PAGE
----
Analysis | McConnell, the Senate’s decider, discovers the limits of his control
His fragile majority allows just one senator to derail the most routine action. And that means he may not be able to suppress a bill protecting special counsel Robert S. Mueller III.
Mitch McConnell is correct when he boasts of being the Senate’s decider, the person who determines which bills and nominations get considered.
“I’m the one who decides what we take to the floor. That’s my responsibility as the majority leader. And we will not be having this on the floor of the Senate,” McConnell (R-Ky.) told Fox News’s Neil Cavuto on Tuesday, dismissing a bipartisan bill designed to protect special counsel Robert S. Mueller III.
Less than 24 hours later, McConnell learned how little control he has of the Senate other than setting the schedule. First, the chamber failed to get enough support to advance a bill updating the Coast Guard. Then, for more than an hour, the roll call remained deadlocked on the confirmation of the new NASA administrator as a lone Republican held out support.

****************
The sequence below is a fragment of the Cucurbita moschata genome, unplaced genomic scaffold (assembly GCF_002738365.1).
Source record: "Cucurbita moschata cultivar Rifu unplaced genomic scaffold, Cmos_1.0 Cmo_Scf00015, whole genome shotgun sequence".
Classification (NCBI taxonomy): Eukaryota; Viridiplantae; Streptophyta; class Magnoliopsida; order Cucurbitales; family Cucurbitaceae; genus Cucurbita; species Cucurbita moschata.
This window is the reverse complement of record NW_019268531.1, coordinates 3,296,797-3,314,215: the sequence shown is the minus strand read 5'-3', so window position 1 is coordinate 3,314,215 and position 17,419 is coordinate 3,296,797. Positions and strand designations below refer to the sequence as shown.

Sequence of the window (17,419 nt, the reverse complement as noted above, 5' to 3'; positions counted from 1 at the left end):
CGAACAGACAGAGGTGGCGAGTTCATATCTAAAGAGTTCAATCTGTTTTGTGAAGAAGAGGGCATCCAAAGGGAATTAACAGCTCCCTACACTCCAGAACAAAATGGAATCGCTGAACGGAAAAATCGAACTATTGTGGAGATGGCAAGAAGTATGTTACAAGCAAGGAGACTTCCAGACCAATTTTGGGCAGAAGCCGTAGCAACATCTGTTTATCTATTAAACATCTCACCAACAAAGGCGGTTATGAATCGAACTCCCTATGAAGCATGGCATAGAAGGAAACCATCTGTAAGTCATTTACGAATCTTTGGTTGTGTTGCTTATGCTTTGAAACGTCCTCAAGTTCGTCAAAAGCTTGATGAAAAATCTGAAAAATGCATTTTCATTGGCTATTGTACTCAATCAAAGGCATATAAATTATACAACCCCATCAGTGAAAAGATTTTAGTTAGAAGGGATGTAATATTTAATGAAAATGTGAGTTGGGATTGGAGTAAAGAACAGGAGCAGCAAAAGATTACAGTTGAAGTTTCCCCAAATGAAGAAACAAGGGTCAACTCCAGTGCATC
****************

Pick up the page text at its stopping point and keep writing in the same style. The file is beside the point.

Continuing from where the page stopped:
The Coast Guard and NASA? They’re not exactly the most controversial government agencies, but that’s where things stand these days.
The Republicans’ 51-49 majority allows a few senators — or in Wednesday’s case just one, Jeff Flake (R-Ariz.) — to bring the Senate to a halt on what is otherwise pretty routine action. Flake did not even have real objections to the NASA nominee, Rep. Jim Bridenstine (R-Okla.), but he has raised concerns about the nomination of Mike Pompeo to be secretary of state.
So Flake used Bridenstine’s nomination as a hostage to win assurances that he could have more detailed talks with Pompeo, the CIA director. “He has got an issue he wants to talk to Director Pompeo about,” Sen. John Cornyn (R-Texas), the majority whip, told reporters afterward, mentioning restrictions on travel to Cuba.